3             6.26             1.85             :
4             1.77             2.81
5             2.43             3.40
6             3.20             1.25
7            11.96             2.63
8             4.00             2.87
9            12.58             3.71
10            11.97             2.18

Sample Mean       6.53                  2.48        4.06
Sample Variance   17.2                   .78       16.56
95% CI Half-Width 2.97                   .63        2.91

9
Example: Common Random
Numbers (continued)
Now, implementing Common Random Numbers, through the
use of the SEEDS module (from the Elements panel), we
obtain the following output for average time in the queue for
the first 100 customers. (See the following pages for how this
implementation was accomplished).

j             X1j           X2j            Zj = X1j - X2j
_____________________________________________________________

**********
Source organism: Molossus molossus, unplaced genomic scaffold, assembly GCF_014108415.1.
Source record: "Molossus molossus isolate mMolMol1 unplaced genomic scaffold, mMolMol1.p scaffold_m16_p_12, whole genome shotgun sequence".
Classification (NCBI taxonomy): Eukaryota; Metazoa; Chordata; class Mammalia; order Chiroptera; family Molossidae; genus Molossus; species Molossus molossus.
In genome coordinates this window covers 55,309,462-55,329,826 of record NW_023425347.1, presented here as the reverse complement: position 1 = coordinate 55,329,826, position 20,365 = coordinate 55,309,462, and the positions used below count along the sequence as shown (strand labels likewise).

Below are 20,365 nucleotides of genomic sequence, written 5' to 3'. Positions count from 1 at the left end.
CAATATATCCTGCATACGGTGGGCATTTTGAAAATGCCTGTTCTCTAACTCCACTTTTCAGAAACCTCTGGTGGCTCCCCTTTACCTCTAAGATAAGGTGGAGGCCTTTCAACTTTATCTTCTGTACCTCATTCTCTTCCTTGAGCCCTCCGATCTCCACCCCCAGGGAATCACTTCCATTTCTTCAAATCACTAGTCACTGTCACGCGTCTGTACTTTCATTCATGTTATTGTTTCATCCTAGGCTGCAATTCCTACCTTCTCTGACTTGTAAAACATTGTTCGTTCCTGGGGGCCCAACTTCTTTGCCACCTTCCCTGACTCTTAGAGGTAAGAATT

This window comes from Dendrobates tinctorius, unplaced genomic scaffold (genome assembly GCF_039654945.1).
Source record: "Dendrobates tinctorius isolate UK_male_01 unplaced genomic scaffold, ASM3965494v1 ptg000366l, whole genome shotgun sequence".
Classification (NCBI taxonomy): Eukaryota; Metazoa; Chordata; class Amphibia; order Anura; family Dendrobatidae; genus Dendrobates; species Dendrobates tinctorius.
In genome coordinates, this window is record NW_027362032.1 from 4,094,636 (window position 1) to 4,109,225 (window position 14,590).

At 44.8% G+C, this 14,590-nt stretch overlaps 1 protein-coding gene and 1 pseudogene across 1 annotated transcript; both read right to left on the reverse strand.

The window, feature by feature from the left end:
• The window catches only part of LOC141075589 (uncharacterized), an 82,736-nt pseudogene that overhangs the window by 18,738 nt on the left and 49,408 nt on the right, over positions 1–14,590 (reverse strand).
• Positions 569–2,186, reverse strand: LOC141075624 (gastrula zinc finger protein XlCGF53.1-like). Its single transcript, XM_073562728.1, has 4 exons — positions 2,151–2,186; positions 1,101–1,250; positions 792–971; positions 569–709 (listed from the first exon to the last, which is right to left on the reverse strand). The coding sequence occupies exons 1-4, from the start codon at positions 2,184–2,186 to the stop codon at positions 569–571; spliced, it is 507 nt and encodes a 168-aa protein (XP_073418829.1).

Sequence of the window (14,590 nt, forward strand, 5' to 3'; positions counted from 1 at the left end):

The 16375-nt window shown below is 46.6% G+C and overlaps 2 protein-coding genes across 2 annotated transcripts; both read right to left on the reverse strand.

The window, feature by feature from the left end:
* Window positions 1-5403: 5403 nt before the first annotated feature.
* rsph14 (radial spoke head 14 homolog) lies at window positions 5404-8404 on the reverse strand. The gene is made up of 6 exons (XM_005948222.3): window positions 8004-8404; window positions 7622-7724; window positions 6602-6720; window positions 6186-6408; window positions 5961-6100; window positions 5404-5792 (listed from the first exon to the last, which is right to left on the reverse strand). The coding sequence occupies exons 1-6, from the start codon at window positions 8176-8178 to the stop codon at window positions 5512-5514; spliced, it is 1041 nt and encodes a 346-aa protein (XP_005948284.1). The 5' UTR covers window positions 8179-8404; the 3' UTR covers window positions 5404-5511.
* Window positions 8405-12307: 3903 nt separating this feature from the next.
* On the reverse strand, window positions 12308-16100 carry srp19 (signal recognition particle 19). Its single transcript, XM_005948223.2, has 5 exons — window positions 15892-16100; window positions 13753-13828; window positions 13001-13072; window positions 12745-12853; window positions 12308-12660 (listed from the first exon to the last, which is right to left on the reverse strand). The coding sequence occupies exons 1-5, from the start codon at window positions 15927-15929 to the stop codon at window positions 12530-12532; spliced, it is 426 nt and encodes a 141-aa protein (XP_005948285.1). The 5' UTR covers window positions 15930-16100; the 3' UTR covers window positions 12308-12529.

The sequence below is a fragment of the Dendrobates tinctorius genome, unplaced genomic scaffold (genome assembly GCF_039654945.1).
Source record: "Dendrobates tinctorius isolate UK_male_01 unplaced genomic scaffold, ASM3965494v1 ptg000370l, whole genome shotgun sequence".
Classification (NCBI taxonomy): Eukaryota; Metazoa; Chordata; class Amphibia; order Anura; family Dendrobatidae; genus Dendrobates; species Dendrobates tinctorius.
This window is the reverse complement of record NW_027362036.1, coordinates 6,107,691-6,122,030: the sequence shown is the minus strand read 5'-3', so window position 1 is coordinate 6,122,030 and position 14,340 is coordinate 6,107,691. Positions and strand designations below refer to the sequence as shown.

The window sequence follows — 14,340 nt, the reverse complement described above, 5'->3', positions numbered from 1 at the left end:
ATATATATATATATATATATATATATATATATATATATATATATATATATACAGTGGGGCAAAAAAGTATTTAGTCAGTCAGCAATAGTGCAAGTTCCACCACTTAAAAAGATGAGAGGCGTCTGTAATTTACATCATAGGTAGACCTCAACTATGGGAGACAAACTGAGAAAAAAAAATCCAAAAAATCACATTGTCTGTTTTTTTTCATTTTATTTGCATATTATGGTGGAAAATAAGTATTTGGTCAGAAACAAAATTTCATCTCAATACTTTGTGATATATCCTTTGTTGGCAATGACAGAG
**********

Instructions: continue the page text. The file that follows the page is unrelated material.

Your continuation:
1             5.71          5.17               .54
2             2.70          2.29               .41
3              .53           .41               .12
4             5.78          5.64               .14
5             8.77          7.82                :
6             2.45          2.01
7             4.18          3.46
8              .83           .65
9             5.17          5.00
10             1.65          1.38

Sample Mean       3.78               3.38           .395
Sample Variance   6.81               6.00           .076
95% CI Half-Width 1.87               1.75           .197

10
Example: Common
Random Numbers
   Note how the sample variance for the
difference was decreased from 16.56
to 0.076 ( a decrease of 99.5%) and
how the half-width for the 95%
confidence interval for the difference
between the two alternatives was
decreased from 2.91 to 0.197 ( a
decrease of 93%).
   In summary, we have: